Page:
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Arthur Borges
Arthur Borges

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Is open source community an example of complex system?

I've been doing some casual/serious research among some diverse topics as "emergence", "information theory", "complex systems theory", "chaos theory", "complexity", mainly on Wikipedia. Then I realized that it could be a interesting topic to be wrote here, asking if and how the open source community, as a complex system, is evolving and adapting over time.

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dmfay profile image
Dian Fay • Edited on

Anything described as a "community" is a complex system, and the open source community is a system comprising many individual communities built around projects, scenes, areas of interest, and so on. These smaller communities interact much as the individuals making them up do, gravitating here or there, building up collective bodies of work, converging, diverging, occasionally squabbling.

Paul Cilliers' criteria for defining a complex system are quite useful (in Complexity and Postmodernism). To sum up, complex systems

  1. consist of a large number of elements
  2. which interact in ways that change over time
  3. richly, with many other elements affecting each individual element
  4. non-linearly, with patterns and sub-patterns which cannot effectively be reduced or simplified
  5. at a relatively short range compared to the size of the system itself (e.g. neuron to neuron)
  6. with loops and feedback, both positive and negative
  7. with their environment, so that the boundaries of the system as a whole are difficult to define
  8. far from equilibrium, requiring a constant flow of energy to sustain and develop the system
  9. adapting to their own histories
  10. without full knowledge of the system as a whole

All of these describe both individual open source communities and the broader social movement or tendency toward open software development. It's especially interesting to think about the Free Software Movement as distinct from capital-letters Open Source, both complex systems interacting dialectically: the FSM originated as an antithesis to closed-source software development, but their viral copyleft licensing became the thesis against which Tim O'Reilly and friends developed the more corporate-friendly Open Source ideology.

If you're looking for a next step after Wikipedia, Cilliers can be heavy going, but I can unreservedly recommend Stuart Kauffman's At Home in the Universe: The Search for the Laws of Self-Organization and Complexity.

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arthurborges profile image
Arthur Borges Author

Thank you a lot for your massive input of feedback to my complex brain system, Dian Fay! πŸ˜‚

I will for sure read the material that you recommended so I can understand better the topic. Wikipedia only amazed the surface of my interest in the topic.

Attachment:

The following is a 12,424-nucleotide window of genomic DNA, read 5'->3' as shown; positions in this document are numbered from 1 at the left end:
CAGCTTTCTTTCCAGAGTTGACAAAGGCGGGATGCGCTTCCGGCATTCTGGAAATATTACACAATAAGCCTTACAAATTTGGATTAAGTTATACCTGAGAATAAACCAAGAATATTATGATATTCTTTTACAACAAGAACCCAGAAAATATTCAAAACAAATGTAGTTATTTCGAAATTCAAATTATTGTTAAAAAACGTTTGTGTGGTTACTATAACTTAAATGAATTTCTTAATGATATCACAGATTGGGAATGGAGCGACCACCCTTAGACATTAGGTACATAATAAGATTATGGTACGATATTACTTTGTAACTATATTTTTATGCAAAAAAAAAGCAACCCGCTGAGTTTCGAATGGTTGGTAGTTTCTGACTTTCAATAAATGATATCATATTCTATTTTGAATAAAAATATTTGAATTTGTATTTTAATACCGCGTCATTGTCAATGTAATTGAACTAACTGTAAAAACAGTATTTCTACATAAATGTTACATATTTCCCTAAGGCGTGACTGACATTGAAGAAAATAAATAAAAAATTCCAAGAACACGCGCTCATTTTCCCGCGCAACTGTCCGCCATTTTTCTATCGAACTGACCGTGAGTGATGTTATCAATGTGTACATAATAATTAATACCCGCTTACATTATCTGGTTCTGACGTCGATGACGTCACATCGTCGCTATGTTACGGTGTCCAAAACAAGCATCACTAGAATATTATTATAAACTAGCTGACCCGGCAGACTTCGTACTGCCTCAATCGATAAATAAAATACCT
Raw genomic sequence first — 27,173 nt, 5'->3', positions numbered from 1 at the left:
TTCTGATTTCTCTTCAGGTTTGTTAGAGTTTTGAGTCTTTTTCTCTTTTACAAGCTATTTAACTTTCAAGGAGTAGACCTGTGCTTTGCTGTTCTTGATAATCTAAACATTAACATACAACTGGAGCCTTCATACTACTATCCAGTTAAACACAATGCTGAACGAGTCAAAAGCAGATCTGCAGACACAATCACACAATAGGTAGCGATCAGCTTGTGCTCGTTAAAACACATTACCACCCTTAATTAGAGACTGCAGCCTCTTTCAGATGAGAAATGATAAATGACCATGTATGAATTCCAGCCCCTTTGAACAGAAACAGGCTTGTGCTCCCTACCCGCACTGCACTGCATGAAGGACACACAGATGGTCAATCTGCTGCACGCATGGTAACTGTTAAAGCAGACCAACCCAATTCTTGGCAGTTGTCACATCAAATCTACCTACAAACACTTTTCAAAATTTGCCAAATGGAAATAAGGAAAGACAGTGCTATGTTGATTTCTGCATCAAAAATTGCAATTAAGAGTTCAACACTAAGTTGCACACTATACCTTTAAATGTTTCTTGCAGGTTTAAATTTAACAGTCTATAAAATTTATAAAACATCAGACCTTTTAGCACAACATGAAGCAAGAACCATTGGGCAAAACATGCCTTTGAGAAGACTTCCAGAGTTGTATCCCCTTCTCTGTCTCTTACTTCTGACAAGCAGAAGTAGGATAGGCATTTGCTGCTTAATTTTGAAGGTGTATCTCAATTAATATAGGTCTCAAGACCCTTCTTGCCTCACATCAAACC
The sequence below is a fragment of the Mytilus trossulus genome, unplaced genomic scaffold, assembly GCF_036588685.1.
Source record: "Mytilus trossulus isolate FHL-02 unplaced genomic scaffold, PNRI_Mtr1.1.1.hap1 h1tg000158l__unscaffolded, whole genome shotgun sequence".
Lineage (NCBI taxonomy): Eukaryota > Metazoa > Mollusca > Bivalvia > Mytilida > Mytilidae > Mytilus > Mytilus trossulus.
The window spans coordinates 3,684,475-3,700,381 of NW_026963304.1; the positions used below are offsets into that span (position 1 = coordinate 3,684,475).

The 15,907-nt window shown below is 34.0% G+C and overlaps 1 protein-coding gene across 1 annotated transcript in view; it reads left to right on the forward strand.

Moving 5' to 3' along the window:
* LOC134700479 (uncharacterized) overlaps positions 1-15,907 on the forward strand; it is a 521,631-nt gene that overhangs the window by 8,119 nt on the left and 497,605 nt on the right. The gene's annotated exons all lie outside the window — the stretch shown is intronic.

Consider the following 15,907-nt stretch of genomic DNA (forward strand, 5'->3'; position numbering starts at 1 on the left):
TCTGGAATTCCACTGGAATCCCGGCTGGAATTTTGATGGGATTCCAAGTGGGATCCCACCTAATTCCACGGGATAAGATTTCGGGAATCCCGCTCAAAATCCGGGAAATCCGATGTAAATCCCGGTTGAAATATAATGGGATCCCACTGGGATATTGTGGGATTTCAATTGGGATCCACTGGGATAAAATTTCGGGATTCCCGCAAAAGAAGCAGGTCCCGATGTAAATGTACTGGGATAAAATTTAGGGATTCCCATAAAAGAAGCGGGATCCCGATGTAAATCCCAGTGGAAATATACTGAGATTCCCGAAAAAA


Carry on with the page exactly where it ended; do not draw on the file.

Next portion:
Of what I read so far, my main goal isn't to model and study complex systems modelling matematicaly, because I think that it is impossible, at least for the bigger complex systems which we have.

I intend to fill my heart and mind with the beauty of things like "emergence" and how two or more distinct things can join and develop different properties than the sum of both, and how it can be applied to software and computers in general.

I've been devoting a great part of my professional life to trying to understand the small parts of what computers and the world is made of, but, as it become evident now, the big picture is what we can create and discover by combining and merging those small parts (and those bigger parts so on, after they have been created).

Thank you a lot for your great input!

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dmfay profile image
Dian Fay

There are mathematics involved -- for instance, Kauffman has a wonderful example of complexity emerging in a phase transition as elements are connected one by one. If you have a bucket of buttons and some thread, and you repeatedly pick two buttons up and tie them together, at first that's all that happens. As you keep going, you might, every once in a while, pick up a button that you've already connected to another. But once you've made half as many connections as you have buttons, the magic happens: the odds of picking up a huge cluster of buttons, and the size of that cluster, both increase dramatically.

Like he says though, these are laws rather than models. Modeling is a reductive or lossy process, and complexity is the first thing lost. That's part of what makes Cilliers' work interesting: he was using neural networks, which are themselves complex systems, to represent complexity without reducing it. There's a host of other things to consider there, too, like ensuring that you have an appropriate number of "neurons" for a given problem. Too many, and the network starts inventing complexity and making connections that don't map to the original system; too few, and you're back at lossy modeling.

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